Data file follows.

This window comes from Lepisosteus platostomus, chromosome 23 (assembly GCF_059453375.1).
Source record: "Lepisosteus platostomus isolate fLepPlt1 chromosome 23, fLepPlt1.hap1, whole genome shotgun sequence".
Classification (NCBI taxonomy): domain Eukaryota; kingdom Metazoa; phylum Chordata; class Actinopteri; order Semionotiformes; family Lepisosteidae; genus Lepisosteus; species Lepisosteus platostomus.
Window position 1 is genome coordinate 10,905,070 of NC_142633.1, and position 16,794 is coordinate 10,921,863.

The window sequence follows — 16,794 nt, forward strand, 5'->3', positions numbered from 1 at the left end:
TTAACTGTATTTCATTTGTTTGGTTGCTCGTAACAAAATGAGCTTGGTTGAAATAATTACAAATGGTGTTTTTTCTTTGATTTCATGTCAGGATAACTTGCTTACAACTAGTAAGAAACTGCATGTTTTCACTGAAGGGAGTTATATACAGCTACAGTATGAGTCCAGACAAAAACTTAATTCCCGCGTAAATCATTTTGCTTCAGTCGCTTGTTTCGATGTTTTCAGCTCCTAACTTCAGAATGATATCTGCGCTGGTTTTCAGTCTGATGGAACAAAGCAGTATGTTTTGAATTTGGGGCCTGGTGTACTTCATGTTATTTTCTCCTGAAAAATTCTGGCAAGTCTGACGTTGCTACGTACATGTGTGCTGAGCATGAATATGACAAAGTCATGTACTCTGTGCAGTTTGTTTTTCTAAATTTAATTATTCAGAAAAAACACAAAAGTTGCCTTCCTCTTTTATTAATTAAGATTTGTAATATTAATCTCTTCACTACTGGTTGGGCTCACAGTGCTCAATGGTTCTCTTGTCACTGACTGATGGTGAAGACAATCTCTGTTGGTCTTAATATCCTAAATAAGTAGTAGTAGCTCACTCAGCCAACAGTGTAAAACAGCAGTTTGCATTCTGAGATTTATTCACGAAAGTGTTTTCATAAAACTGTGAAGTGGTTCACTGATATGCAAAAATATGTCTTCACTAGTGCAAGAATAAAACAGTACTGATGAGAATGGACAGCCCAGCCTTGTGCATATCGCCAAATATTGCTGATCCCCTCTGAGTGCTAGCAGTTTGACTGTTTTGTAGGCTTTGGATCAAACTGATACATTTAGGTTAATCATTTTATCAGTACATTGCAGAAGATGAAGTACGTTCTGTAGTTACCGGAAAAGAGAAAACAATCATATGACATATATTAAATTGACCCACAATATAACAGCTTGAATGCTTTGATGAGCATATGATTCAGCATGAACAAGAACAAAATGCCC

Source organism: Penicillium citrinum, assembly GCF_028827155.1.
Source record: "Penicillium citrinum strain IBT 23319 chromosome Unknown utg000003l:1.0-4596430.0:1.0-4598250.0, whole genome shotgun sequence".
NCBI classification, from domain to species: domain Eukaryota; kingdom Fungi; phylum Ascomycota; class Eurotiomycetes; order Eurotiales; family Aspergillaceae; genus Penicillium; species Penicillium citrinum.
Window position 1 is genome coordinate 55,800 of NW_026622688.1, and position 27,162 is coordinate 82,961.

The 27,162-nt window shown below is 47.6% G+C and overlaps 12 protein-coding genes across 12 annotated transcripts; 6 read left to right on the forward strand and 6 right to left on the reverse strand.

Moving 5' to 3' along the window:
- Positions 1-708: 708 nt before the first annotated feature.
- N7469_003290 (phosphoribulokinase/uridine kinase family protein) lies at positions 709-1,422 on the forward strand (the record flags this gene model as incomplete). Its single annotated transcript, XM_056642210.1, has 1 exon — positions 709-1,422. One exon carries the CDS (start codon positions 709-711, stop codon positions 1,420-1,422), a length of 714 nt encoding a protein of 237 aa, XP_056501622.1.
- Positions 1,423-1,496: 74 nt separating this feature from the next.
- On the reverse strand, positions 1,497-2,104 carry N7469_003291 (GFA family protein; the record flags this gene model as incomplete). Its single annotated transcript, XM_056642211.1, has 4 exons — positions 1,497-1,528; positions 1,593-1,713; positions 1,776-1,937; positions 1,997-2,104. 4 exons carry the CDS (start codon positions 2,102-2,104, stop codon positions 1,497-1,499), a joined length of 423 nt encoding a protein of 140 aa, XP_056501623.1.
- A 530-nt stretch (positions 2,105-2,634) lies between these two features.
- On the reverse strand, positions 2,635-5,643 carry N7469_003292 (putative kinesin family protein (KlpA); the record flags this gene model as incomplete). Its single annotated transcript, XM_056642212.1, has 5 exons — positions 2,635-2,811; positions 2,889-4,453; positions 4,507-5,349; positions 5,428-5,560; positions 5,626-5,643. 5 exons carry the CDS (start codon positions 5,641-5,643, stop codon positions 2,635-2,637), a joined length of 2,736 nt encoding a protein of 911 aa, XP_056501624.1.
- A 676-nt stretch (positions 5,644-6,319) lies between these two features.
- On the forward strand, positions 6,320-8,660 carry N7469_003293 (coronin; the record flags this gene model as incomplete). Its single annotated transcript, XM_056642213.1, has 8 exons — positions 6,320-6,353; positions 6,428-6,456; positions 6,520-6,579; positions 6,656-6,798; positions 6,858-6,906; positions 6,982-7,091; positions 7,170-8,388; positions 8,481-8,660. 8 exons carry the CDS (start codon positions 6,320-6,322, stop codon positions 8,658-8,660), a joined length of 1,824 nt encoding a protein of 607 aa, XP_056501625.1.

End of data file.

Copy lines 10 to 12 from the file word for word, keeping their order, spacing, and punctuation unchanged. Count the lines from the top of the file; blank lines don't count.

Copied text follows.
Window position 1 is genome coordinate 55,800 of NW_026622688.1, and position 27,162 is coordinate 82,961.

The 27,162-nt window shown below is 47.6% G+C and overlaps 12 protein-coding genes across 12 annotated transcripts; 6 read left to right on the forward strand and 6 right to left on the reverse strand.

Moving 5' to 3' along the window: